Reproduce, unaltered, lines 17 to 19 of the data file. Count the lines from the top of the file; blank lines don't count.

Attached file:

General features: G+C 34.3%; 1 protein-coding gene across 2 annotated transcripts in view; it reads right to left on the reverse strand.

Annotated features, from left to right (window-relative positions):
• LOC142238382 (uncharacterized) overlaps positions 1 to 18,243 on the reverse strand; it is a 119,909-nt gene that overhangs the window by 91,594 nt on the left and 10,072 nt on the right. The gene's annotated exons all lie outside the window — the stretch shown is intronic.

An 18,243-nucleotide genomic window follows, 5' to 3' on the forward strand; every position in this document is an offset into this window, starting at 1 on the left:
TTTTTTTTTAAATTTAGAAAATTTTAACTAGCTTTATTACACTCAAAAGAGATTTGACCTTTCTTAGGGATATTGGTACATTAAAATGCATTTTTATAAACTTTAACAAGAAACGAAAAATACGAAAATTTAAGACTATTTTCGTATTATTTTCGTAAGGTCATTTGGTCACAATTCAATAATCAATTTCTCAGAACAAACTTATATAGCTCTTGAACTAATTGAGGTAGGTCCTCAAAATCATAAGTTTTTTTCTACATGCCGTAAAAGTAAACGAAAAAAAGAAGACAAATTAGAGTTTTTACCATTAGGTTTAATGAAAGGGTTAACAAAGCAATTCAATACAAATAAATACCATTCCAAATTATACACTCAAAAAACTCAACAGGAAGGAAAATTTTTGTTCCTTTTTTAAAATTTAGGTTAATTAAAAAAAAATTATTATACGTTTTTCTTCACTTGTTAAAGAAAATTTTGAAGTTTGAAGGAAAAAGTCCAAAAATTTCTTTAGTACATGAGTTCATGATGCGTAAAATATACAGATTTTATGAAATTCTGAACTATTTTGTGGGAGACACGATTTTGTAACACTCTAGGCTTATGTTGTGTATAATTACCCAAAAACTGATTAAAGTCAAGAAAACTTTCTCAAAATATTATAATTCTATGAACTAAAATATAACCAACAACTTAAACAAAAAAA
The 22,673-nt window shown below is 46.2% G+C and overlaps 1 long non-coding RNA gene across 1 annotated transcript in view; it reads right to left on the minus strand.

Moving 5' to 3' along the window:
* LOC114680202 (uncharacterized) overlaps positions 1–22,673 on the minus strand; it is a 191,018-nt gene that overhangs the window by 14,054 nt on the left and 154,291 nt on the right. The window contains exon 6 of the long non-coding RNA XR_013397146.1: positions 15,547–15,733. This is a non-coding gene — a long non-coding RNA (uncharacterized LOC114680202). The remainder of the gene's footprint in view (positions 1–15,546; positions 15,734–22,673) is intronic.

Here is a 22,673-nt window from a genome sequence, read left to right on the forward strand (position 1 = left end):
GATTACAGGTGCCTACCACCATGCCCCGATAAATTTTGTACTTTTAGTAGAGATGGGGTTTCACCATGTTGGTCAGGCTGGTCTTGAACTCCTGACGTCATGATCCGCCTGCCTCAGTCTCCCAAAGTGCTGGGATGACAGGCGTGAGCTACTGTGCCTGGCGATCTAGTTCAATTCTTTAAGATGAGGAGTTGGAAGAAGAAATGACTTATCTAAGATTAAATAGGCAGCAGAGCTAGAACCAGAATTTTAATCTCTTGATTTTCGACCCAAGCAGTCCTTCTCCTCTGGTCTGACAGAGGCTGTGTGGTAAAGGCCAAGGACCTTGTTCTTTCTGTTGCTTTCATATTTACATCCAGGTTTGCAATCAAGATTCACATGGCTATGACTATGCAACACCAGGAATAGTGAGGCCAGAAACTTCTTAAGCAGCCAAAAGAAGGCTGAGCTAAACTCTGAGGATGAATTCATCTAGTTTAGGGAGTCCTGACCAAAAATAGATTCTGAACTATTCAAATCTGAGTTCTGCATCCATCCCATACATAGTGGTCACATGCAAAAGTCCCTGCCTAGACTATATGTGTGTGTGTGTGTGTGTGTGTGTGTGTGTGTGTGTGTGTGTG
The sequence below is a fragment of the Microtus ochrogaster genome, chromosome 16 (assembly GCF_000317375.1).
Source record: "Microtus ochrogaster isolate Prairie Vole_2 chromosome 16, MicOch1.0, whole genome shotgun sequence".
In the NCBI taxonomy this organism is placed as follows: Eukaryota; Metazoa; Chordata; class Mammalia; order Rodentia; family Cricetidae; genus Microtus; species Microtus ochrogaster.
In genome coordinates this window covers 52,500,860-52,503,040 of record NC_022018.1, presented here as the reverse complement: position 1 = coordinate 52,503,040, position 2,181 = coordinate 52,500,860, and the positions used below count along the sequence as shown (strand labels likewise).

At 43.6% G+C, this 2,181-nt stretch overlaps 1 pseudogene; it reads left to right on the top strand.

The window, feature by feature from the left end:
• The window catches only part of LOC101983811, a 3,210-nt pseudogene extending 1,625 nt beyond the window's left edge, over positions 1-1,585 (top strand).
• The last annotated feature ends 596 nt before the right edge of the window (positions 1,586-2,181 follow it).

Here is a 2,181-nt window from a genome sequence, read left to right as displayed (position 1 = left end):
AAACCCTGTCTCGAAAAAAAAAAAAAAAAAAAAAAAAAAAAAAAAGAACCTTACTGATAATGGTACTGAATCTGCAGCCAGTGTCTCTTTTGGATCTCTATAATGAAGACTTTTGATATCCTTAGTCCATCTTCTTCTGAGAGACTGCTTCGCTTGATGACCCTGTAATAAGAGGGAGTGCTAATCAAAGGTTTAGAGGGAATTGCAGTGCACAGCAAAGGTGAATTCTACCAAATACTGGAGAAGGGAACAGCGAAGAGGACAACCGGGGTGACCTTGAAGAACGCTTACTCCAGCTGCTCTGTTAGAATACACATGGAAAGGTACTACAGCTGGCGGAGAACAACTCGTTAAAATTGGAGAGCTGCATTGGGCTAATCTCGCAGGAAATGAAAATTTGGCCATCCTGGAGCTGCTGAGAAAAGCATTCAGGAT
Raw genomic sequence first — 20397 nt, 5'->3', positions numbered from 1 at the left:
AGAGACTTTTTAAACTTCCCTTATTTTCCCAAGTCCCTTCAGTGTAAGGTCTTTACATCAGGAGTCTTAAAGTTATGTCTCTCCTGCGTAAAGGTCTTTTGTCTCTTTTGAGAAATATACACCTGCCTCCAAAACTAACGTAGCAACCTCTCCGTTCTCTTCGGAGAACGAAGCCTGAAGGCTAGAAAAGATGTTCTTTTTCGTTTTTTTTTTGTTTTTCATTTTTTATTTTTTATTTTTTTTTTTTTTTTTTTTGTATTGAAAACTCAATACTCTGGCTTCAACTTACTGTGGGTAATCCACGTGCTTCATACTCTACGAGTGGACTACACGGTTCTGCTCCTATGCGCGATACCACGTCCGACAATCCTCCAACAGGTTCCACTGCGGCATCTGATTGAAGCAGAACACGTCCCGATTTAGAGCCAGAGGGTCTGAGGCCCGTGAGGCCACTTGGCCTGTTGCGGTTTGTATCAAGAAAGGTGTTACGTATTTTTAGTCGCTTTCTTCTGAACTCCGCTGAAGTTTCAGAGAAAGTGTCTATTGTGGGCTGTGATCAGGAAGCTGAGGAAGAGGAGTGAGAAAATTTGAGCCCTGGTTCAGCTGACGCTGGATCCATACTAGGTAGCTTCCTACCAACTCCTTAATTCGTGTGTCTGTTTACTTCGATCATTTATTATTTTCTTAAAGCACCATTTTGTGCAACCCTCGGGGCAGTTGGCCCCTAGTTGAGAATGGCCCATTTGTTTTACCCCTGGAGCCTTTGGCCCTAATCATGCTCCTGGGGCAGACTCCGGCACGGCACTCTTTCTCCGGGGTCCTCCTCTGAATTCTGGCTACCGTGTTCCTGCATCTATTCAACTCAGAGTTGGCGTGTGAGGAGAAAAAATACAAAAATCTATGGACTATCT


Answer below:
• The window catches only part of LOC101983811, a 3,210-nt pseudogene extending 1,625 nt beyond the window's left edge, over positions 1-1,585 (top strand).
• The last annotated feature ends 596 nt before the right edge of the window (positions 1,586-2,181 follow it).

Here is a 2,181-nt window from a genome sequence, read left to right as displayed (position 1 = left end):